(Inspired by Technology, delivered by Humans)
Last week I attended EuroSTAR 2015 in Maastricht, Netherlands. During the conference I presented a short SoapBox session, entitled “Not so much a TESTHuddle, More a Test Cuddle”. The context for the title comes from the EuroSTAR community initiative – the TESTHuddle. The concept of the TESTHuddle is an initiative whereby software testers can come together in a metaphorical huddle and share personal experiences. This post is my perspective on how that huddle has spurred me into action.
As a little bit of background, I recently won a competition to be the EuroSTAR 2015 TESTHuddle Community Reporter. Fundamentally, this meant that I was invited to EuroSTAR 2015 to publish five Blog posts over the three days of the conference. Additionally I have published a Preview/Taster post and I’m currently drafting a Post-Conference “Wrap Up”. This article is NOT an “official” EuroSTAR 2015 post, but is a reflection of my personal thoughts and feelings.
Several of the conference Keynotes focused their presentations on the near future (nominally 2030) and how technology is going to influence and shape it. They then presented their views on how software testers need to position themselves in order to meet the various technology (AND associated human) challenges over the intervening period. My 10-minute SoapBox session focused on one of these challenges – that of the importance of a strong and united software testing community.
I used the opportunity to tell three stories – one happy and two sad. Two of these stories were very personal, while the third described a scenario that has been playing out (predominantly through social media) but spilled over into the EuroSTAR Conference during an ISO 29119 standards information Track session. I will provide a short summary of each of my stories and then present my hopes and dreams of how a committed and united software testing community can make a difference.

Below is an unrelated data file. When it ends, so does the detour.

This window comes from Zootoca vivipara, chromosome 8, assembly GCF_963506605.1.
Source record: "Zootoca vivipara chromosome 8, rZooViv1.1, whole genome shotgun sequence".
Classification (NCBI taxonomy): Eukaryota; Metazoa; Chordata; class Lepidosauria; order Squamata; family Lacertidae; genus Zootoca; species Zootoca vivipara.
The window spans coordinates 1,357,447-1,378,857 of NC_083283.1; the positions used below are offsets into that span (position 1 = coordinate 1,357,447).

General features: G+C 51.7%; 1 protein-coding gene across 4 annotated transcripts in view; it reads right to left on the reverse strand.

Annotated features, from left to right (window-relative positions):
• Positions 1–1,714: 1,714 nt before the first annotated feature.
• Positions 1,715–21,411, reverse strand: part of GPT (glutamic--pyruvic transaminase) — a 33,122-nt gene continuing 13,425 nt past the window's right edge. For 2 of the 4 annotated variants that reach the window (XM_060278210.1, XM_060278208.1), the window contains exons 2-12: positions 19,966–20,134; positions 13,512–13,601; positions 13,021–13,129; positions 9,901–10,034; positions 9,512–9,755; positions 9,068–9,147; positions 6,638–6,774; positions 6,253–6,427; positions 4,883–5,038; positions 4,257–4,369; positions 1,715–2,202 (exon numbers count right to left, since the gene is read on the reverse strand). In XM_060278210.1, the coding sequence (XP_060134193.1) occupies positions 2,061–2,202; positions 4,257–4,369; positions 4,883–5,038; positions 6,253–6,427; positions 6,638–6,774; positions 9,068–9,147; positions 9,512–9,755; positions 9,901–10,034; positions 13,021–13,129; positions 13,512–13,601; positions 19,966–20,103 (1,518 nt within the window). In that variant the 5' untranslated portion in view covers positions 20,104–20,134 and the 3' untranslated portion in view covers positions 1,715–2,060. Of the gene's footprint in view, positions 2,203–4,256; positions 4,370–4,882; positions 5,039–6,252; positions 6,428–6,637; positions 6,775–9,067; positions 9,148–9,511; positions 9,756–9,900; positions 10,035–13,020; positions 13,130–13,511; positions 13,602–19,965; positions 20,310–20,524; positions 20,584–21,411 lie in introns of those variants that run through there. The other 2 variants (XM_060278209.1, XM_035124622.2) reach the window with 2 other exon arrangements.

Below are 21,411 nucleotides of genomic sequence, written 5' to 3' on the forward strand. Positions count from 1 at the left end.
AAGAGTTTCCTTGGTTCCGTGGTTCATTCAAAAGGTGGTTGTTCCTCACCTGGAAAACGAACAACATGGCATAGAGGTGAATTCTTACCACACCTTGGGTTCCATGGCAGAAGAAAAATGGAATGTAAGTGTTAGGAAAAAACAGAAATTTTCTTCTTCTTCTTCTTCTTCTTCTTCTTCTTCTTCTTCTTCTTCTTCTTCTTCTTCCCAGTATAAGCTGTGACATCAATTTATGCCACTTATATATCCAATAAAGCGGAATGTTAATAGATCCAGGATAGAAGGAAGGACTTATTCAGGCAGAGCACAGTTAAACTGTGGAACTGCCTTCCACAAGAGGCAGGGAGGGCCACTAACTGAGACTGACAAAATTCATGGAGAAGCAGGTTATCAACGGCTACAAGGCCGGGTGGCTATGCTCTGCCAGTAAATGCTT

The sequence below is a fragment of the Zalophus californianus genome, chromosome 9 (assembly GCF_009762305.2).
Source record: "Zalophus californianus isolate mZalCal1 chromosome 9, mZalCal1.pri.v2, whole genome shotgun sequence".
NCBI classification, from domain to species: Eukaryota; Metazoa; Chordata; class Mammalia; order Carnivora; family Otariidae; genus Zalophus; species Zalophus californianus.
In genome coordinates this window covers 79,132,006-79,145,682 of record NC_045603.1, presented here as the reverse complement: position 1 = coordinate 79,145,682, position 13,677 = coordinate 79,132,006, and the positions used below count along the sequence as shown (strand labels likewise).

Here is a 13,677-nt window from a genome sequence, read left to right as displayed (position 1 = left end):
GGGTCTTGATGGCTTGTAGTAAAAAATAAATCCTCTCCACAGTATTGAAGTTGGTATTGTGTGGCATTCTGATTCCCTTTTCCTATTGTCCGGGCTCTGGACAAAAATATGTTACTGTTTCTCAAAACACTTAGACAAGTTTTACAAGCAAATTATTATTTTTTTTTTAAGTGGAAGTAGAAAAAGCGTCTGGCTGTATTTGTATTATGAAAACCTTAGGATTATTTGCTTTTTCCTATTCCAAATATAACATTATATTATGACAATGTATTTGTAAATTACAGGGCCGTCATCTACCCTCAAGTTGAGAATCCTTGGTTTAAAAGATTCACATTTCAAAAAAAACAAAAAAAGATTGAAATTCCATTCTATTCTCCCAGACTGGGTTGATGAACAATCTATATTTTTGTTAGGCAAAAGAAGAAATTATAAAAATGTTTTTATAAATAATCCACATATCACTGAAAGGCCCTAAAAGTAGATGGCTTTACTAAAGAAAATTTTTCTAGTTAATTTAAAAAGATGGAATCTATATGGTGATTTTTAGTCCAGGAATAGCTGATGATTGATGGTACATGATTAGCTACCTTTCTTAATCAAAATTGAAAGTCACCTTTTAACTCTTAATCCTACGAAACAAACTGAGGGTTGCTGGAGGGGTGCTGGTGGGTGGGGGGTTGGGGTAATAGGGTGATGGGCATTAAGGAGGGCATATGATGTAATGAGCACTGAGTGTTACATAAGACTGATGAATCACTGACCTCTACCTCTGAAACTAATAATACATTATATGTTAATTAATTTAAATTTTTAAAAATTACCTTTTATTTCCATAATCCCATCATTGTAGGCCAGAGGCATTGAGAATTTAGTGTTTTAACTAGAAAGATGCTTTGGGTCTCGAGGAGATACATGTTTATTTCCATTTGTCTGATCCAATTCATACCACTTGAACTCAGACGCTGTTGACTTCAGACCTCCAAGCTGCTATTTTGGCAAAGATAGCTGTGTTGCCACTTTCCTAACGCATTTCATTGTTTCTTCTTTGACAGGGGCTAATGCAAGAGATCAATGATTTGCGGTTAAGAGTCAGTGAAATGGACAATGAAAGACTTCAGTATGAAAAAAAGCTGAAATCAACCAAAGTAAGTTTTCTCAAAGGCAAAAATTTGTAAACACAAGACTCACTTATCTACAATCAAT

The Happy Story: About 15 months ago I used my Blog to support a crowd-funding initiative to raise money to get a software tester from New Zealand, Kim Engel, to Let’s Test Oz. We had about four weeks to raise the money as the conference was taking place some 6 weeks later in the Blue Mountains near Sydney, Australia. Kim had been having a tough year and was struggling with cashflow issues. To cut a longish story short, we raised the NZ$5,000 required in just over a week and as a result I wrote a second Blog post entitled How a Test Community became a Family. My Blog post lauded the (predominantly) CDT community for their humanity and support and how I was enormously proud to be (somewhat peripherally) part of that community. This was my first truly personal experience where something I believed in came to fruition via the power of social media.
Sad Story No. 1: Just over 2 years ago (or maybe it was 3 – time flies!) I was invited to speak at an ANZTB Conference in Canberra, Australia. I spoke (coincidently) about the increasing influence of social media on the software testing community and how I was experimenting with Twitter and analysing the changing role of LinkedIn on our careers.
During my talk I provided anecdotes to show how many of us are having fun with our Twitter handles and I suggested that a member of the audience (who was, and still is, following me on Twitter) should change his handle to something a little less conservative. I actually suggested a handle that was a little bit saucy. Most of the audience (including my “subject”) laughed at my suggestion and so I moved on, sharing a few more anecdotes and leaving the stage happy with the outcome.
Unfortunately, less than 24 hours later, I received an email (but no phone call) from the Program Chair of the conference saying that I had overstepped the mark with my Twitter handle suggestion.He said that he (and various other faceless ANZTB luminaries) had no choice but to ban me from speaking at all future ANZTB events (including a proposed talk I had already prepared for the following week in my home town of Melbourne).